Writing Personal Statements Online


The name of my favorite teacher, first and last, is Experience.

When I think back to the days when I wrote my first personal statement, after teaching for five years at a high school for juvenile delinquents (a deadening experience that inspired me to return to school), I am grateful that I did not have a computer at the time. If I had, I might have saved my personal statement to this day, and surely to my embarrassment. What little I recall about it is that it was typed in all italics (my typewriter had a fancy italic print that I thought looked cool), and that most of what I wrote about was how much I disliked my job. Nevertheless, somehow I managed to get into grad school, landing in Penn State’s graduate program in English, then opting for a master’s degree after three years instead of entering the PhD program (mostly because I saw how unhappy and penniless the PhD students in the Department of English were). Despite being self-motivated throughout the process, I also felt alone and uncertain.

What I now realize, after teaching and tutoring in academia for two decades, is just how much help has emerged for students applying to graduate school since I went through the process. Not only are there voluminous print and online resources, even the graduate applications themselves have evolved to emphasize the importance and detail of the personal statement. The number of full-time academic support people and scholarships advisors seems to grow every year, and no student today should feel that they can’t readily find help with the process of applying for graduate study.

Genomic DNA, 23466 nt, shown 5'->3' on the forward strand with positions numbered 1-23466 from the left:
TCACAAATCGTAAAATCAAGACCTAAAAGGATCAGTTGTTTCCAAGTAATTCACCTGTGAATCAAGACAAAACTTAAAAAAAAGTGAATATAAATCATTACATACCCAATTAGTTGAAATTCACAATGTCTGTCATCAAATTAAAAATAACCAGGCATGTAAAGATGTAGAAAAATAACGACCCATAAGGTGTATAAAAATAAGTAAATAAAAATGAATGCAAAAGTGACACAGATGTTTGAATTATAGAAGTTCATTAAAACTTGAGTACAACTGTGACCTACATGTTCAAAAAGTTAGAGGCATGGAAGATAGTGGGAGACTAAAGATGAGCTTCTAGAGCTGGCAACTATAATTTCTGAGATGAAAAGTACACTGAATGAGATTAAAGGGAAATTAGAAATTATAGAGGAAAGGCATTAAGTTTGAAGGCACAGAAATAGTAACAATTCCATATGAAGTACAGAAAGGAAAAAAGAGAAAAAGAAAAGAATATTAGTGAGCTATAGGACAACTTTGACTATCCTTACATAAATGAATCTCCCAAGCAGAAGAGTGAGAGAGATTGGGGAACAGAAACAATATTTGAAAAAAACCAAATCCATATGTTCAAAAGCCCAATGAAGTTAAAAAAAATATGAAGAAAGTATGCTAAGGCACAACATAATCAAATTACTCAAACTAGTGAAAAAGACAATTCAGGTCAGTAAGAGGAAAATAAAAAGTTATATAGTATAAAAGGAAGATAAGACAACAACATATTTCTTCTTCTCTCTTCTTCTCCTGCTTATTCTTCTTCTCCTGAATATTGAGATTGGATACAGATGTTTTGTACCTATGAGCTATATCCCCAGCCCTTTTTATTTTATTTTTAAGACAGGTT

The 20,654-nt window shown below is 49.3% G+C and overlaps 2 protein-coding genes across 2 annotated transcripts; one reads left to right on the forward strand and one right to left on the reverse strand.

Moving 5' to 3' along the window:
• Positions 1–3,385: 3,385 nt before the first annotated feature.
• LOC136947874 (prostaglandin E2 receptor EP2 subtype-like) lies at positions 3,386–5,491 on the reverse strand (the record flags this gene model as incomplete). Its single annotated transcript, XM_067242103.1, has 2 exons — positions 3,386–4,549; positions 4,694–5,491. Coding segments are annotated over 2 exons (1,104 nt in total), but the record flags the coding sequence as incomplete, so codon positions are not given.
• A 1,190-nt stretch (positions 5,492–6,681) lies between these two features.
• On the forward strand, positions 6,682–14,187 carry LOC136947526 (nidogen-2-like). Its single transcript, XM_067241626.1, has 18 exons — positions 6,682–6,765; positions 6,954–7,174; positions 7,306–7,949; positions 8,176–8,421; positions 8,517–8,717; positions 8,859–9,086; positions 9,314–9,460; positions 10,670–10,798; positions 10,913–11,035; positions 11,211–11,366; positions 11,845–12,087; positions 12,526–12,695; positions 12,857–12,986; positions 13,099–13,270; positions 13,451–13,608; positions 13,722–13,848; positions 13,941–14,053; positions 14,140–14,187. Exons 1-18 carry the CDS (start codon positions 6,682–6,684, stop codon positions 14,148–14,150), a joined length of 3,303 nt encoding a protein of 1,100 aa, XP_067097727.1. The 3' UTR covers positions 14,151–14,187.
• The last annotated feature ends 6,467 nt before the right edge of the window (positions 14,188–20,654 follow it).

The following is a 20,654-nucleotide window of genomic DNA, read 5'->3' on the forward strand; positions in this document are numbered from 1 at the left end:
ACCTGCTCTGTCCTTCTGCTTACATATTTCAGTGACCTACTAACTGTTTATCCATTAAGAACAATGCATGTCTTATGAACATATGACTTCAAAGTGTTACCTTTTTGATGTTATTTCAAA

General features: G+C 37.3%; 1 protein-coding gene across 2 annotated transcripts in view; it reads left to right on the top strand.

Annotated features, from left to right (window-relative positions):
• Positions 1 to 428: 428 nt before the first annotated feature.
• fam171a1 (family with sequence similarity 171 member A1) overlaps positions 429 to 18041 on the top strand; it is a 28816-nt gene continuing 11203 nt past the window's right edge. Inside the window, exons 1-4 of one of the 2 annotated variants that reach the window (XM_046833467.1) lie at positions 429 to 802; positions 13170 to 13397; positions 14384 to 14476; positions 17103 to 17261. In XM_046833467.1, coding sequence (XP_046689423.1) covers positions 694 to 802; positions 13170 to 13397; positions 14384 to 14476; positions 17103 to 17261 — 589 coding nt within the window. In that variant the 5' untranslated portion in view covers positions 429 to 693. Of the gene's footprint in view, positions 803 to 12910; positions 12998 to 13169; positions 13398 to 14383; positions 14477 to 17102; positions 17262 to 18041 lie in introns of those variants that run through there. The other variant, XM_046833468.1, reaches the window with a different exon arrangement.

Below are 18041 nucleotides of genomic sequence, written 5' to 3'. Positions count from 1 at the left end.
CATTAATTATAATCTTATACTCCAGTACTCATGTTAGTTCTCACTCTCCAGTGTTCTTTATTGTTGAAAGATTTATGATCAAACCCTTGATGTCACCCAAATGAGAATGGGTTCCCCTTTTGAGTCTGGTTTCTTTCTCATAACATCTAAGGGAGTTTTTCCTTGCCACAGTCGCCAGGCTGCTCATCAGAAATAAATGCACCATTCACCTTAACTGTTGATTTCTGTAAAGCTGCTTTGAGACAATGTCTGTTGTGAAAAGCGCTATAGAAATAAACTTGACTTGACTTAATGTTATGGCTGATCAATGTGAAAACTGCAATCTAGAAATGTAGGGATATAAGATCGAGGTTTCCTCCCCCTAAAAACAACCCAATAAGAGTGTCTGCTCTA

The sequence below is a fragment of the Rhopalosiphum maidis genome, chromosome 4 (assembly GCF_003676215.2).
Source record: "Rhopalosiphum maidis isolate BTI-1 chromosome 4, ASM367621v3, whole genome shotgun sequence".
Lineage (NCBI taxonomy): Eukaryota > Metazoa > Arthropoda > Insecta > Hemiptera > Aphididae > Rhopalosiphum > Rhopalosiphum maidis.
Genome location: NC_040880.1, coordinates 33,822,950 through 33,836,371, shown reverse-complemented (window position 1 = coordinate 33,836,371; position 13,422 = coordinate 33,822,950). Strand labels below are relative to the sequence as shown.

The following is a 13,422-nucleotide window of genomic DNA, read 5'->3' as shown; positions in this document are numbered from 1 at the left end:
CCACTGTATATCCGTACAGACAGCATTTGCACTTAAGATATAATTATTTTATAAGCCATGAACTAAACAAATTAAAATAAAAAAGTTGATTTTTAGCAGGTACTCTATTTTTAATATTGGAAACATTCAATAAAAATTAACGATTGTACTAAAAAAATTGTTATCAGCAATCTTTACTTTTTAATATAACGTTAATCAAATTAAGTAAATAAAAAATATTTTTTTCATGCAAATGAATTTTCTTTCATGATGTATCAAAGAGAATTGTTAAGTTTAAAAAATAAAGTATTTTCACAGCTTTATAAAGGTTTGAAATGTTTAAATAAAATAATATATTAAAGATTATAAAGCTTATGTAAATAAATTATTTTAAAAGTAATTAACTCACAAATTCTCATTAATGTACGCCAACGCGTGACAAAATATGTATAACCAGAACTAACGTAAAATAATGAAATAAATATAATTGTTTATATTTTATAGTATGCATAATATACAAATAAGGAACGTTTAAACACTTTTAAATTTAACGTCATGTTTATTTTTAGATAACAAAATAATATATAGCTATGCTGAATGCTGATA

This new electronic edition of Writing Personal Statements Online is designed to help ensure that your path to graduate study is an informed one. With advice ranging from the cynical and cautionary to the hopeful and idealistic, I’ve done my best to capture the experience I’ve gained from reading thousands of personal statements, guest lecturing on the subject at dozens of schools, and reading everything from academic articles to student blogs on the subject. To help you along the way, I provide examples from many students, some of whom I’ve worked with over the years and some of whom I’ve never met except through their work, and you’ll find plenty of “Self-Study” boxes linking you to additional resources as well, ranging from print material to youtube videos. As an online work in progress, this handbook can change and grow with the times, so your comments, suggestions, and even sample documents are welcome. Feel free to contact me directly with feedback at schall@ems.psu.edu.

—Joe Schall, January 2016